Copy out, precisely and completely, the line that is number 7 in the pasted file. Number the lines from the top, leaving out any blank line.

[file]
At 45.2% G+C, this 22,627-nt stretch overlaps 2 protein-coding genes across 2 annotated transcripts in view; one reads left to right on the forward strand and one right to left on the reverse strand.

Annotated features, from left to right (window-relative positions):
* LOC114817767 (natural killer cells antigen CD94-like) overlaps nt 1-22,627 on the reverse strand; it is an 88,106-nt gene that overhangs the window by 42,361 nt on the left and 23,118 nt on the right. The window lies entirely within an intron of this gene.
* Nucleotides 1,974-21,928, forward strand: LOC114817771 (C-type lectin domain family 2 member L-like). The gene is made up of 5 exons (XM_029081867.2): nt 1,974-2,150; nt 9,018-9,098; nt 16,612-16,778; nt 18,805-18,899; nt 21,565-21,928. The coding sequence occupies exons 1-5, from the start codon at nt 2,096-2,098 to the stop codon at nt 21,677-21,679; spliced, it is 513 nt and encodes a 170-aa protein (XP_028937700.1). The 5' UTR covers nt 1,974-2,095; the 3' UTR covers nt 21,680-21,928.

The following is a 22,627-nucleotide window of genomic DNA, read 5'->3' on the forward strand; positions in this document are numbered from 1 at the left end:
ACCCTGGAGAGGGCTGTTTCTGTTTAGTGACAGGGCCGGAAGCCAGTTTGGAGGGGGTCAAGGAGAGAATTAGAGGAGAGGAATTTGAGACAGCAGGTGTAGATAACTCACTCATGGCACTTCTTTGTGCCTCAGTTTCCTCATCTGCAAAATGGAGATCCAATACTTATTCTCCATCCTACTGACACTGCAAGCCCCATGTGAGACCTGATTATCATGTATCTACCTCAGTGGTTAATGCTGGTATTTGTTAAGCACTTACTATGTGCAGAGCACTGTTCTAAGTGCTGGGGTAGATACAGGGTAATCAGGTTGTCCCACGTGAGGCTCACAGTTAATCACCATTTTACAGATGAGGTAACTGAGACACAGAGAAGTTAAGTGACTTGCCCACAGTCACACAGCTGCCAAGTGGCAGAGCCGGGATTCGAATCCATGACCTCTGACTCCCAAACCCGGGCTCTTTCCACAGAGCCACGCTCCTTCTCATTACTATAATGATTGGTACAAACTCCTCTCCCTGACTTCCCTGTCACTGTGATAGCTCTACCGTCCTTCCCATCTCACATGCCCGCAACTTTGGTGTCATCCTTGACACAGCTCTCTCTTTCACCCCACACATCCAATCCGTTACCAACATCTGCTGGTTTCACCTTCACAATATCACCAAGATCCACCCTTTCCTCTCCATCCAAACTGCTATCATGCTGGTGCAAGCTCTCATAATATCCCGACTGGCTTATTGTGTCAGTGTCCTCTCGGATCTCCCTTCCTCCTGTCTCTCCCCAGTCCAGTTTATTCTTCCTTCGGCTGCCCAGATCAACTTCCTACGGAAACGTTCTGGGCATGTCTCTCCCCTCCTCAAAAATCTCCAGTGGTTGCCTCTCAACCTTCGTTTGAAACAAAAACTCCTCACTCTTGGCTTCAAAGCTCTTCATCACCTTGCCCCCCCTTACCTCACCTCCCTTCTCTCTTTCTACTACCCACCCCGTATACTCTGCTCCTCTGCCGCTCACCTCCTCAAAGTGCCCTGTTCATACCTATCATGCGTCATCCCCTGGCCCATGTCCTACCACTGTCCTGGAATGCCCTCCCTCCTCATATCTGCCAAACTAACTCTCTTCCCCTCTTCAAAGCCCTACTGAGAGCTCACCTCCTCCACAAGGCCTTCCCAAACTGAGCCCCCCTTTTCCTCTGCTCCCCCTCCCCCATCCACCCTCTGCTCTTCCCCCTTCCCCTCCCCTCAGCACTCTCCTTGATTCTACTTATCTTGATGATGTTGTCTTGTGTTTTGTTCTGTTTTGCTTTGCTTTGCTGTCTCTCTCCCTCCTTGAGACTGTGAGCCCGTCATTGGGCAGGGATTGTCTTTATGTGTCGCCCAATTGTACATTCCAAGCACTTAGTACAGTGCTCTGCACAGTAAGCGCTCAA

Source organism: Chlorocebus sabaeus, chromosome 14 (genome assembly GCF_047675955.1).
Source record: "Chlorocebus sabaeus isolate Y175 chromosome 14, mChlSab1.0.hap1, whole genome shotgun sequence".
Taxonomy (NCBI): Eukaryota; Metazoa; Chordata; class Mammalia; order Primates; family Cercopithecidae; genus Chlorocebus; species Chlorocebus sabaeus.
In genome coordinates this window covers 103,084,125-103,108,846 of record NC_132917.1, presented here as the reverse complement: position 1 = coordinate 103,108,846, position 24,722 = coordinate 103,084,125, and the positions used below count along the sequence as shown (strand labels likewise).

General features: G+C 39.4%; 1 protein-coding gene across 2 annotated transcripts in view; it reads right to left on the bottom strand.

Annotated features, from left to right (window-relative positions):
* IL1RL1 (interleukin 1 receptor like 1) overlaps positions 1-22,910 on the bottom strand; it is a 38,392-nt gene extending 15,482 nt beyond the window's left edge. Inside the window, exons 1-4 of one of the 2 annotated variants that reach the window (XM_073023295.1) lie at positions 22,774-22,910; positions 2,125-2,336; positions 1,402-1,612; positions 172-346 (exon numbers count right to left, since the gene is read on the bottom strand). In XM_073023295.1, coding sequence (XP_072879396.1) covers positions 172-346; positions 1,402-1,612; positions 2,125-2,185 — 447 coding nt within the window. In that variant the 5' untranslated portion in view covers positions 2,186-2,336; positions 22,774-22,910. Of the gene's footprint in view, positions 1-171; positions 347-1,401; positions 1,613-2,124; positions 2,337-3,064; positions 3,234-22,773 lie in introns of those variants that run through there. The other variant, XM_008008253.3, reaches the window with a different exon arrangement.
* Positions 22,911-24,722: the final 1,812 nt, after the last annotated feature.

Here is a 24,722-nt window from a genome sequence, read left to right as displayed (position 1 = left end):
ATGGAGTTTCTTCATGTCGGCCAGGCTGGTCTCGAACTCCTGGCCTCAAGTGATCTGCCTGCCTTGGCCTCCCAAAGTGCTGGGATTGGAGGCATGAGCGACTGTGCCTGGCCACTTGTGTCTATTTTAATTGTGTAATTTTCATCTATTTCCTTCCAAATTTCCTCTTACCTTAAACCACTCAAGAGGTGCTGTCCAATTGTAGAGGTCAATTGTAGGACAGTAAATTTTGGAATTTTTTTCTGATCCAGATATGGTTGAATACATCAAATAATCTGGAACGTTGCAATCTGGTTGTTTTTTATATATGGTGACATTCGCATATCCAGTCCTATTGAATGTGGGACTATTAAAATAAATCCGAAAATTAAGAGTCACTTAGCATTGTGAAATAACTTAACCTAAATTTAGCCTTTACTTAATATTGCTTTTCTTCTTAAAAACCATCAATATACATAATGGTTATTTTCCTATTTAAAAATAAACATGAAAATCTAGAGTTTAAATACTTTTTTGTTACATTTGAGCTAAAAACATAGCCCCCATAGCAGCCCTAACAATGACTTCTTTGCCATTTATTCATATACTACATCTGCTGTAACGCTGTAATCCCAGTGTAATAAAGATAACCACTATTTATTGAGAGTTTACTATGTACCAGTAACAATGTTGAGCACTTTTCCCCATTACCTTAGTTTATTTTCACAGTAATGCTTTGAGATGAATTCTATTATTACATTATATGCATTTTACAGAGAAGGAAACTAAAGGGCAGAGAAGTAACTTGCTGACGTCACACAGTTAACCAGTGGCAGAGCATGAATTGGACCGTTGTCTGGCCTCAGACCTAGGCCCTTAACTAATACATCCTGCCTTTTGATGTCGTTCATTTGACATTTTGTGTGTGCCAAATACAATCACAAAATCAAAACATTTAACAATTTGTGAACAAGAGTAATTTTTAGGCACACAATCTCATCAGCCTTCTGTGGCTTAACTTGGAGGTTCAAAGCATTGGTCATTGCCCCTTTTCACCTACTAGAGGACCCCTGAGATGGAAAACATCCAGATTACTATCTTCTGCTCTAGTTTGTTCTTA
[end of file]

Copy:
Source organism: Chlorocebus sabaeus, chromosome 14 (genome assembly GCF_047675955.1).